By Andy Chukwu
Itse Sagay, Chairman of the Presidential Advisory Committee Against Corruption (PACAC), has said that it is a waste of effort to jail corrupt persons.
Sagay, represented by Professor Etannibi Alemika, PACAC member, spoke on Wednesday during a workshop organised by the committee in collaboration with the National Orientation Agency (NOA) in Jos, Plateau state.
“Corruption has primarily been fought by the Federal Government in the country. There is too much focus on financial corruption but the truth is that nepotism is a more serious problem.
“After our evaluation in the fight against corruption, we discovered that jailing people is a desperate and wasteful effort. It is going to be difficult to have convictions because of the weakness in the judicial institution. And that is why we have concentrated more on asset seizure of corrupt people as the way to go,” he said.
Gov. Simon Lalong of Plateau State, at the event, advised traditional and religious leaders to dig into the backgrounds of people seeking chieftaincy stools and religious offices so as to minimise corruption in the society.
The meeting, which focused on value reorientation and the fight against corruption, was organised in collaboration with the National Orientation Agency (NOA).
Represented by Mrs. Rhoda Dakok, the Permanent Secretary, Ministry of Justice of the state, Lalong said that such checks were crucial to selecting people of integrity to such noble positions.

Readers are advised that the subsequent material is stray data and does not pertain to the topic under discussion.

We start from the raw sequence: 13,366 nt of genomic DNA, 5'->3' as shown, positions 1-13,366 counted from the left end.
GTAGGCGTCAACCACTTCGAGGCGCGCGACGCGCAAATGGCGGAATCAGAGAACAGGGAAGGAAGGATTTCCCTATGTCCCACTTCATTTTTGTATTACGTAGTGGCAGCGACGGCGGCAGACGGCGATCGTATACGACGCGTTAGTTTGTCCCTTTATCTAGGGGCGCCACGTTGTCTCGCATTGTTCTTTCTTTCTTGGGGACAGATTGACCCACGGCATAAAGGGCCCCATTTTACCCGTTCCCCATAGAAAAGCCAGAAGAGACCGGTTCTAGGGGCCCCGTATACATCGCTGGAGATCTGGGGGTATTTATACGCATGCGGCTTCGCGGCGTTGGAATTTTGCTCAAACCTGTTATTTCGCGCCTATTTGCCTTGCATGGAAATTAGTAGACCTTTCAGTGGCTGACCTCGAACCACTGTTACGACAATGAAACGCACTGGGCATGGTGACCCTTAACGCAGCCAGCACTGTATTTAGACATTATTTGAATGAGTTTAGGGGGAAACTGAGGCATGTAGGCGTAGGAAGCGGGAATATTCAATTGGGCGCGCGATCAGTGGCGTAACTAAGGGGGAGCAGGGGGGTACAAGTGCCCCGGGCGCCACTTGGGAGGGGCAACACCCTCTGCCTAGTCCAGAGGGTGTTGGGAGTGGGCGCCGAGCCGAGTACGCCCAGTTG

“This gesture will help weed out corrupt persons whose goal is to abuse such privilege positions,” he said.
He also said that the fight against corruption should not be left for the executive arm of government.
“All arms of government have roles to play. The legislature, the judiciary and all sectors, must be involved.
“It is on this note that the Independent Corrupt Practices and other Related Offences Commission (ICPC), recently commissioned investigators to verify constituency projects executed by the immediate past senators and members of House of Representatives,” he said.
Lalong said that the state government would continue to partner with NOA for massive public awareness on the adverse consequences of corruption on the polity.
In his welcome remarks, Prof. Alemika, pointed out that corruption was affecting the equitable distribution of dividends of democracy to Nigerians, thus stalling development.
Alemika, who also presented a paper on ‘Imperative of Collective Fight Against Corruption ‘, said that the menace could be curbed through developing and implementing systems, laws, policies and sanctions that minimise opportunities and motivation for corruption.
In his remarks, Dr Garba Abari, the Director-General of NOA, said that corruption was affecting delivery of quality services to the public leading to poverty, poor standard of education, health services and infrastructure development, amongst others.
Garba, who was represented by Mr Bulus Dabit, the Plateau State Director of NOA, said that all agents of socialisation, especially the family, schools and religious institutions must contribute to value reorientation through inculcating values that would fight corruption and ensure a better society.
“Even at family level, do not give room to vices, because such is nurtured to adulthood and reflected in corrupt practices,” he said.
The stakeholders from the traditional, religious and government institutions attended the meeting. Other participants included youth groups, security agencies, Civil Society Organisations and the media.